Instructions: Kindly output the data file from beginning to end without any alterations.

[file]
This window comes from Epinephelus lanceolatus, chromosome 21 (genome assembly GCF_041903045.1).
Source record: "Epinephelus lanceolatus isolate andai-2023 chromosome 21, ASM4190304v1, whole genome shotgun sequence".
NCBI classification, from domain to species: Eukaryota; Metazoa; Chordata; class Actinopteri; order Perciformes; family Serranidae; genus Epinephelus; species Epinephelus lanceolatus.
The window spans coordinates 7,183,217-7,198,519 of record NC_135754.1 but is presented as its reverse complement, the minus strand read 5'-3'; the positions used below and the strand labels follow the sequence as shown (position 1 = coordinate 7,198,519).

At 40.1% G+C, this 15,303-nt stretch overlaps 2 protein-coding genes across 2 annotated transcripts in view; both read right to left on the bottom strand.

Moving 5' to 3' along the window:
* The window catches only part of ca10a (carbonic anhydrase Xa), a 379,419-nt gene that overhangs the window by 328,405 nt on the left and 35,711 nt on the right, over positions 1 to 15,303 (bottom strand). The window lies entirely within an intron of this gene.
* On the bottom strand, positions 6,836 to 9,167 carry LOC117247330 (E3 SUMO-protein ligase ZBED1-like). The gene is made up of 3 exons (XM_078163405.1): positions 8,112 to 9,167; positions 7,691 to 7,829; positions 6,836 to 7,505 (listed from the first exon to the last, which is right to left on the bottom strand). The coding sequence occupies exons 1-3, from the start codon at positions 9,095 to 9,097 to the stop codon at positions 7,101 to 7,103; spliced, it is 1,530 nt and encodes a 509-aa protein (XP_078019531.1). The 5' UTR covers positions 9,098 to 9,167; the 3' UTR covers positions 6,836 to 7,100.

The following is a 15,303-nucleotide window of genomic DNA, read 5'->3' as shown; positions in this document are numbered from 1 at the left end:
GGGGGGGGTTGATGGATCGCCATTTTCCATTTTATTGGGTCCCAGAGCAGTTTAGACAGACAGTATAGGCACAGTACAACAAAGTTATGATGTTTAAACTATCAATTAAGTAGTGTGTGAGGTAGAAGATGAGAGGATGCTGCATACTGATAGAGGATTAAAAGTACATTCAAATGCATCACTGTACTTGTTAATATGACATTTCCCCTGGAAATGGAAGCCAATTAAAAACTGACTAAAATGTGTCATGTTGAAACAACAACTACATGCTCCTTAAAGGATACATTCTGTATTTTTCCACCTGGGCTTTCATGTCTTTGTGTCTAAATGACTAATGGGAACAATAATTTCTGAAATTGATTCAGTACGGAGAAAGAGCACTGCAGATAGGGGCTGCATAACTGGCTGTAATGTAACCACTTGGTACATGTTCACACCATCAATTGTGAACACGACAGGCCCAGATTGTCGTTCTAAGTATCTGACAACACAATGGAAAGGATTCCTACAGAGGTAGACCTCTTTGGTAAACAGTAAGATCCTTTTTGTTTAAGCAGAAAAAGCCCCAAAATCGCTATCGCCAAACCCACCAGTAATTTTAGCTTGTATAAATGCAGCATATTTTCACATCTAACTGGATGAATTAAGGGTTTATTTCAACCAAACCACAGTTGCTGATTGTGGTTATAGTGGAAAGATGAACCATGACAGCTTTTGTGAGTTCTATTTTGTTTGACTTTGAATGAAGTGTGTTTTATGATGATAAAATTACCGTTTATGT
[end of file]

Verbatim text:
This window comes from Epinephelus lanceolatus, chromosome 21 (genome assembly GCF_041903045.1).
Source record: "Epinephelus lanceolatus isolate andai-2023 chromosome 21, ASM4190304v1, whole genome shotgun sequence".
NCBI classification, from domain to species: Eukaryota; Metazoa; Chordata; class Actinopteri; order Perciformes; family Serranidae; genus Epinephelus; species Epinephelus lanceolatus.
The window spans coordinates 7,183,217-7,198,519 of record NC_135754.1 but is presented as its reverse complement, the minus strand read 5'-3'; the positions used below and the strand labels follow the sequence as shown (position 1 = coordinate 7,198,519).

At 40.1% G+C, this 15,303-nt stretch overlaps 2 protein-coding genes across 2 annotated transcripts in view; both read right to left on the bottom strand.

Moving 5' to 3' along the window:
* The window catches only part of ca10a (carbonic anhydrase Xa), a 379,419-nt gene that overhangs the window by 328,405 nt on the left and 35,711 nt on the right, over positions 1 to 15,303 (bottom strand). The window lies entirely within an intron of this gene.
* On the bottom strand, positions 6,836 to 9,167 carry LOC117247330 (E3 SUMO-protein ligase ZBED1-like). The gene is made up of 3 exons (XM_078163405.1): positions 8,112 to 9,167; positions 7,691 to 7,829; positions 6,836 to 7,505 (listed from the first exon to the last, which is right to left on the bottom strand). The coding sequence occupies exons 1-3, from the start codon at positions 9,095 to 9,097 to the stop codon at positions 7,101 to 7,103; spliced, it is 1,530 nt and encodes a 509-aa protein (XP_078019531.1). The 5' UTR covers positions 9,098 to 9,167; the 3' UTR covers positions 6,836 to 7,100.

The following is a 15,303-nucleotide window of genomic DNA, read 5'->3' as shown; positions in this document are numbered from 1 at the left end:
GGGGGGGGTTGATGGATCGCCATTTTCCATTTTATTGGGTCCCAGAGCAGTTTAGACAGACAGTATAGGCACAGTACAACAAAGTTATGATGTTTAAACTATCAATTAAGTAGTGTGTGAGGTAGAAGATGAGAGGATGCTGCATACTGATAGAGGATTAAAAGTACATTCAAATGCATCACTGTACTTGTTAATATGACATTTCCCCTGGAAATGGAAGCCAATTAAAAACTGACTAAAATGTGTCATGTTGAAACAACAACTACATGCTCCTTAAAGGATACATTCTGTATTTTTCCACCTGGGCTTTCATGTCTTTGTGTCTAAATGACTAATGGGAACAATAATTTCTGAAATTGATTCAGTACGGAGAAAGAGCACTGCAGATAGGGGCTGCATAACTGGCTGTAATGTAACCACTTGGTACATGTTCACACCATCAATTGTGAACACGACAGGCCCAGATTGTCGTTCTAAGTATCTGACAACACAATGGAAAGGATTCCTACAGAGGTAGACCTCTTTGGTAAACAGTAAGATCCTTTTTGTTTAAGCAGAAAAAGCCCCAAAATCGCTATCGCCAAACCCACCAGTAATTTTAGCTTGTATAAATGCAGCATATTTTCACATCTAACTGGATGAATTAAGGGTTTATTTCAACCAAACCACAGTTGCTGATTGTGGTTATAGTGGAAAGATGAACCATGACAGCTTTTGTGAGTTCTATTTTGTTTGACTTTGAATGAAGTGTGTTTTATGATGATAAAATTACCGTTTATGT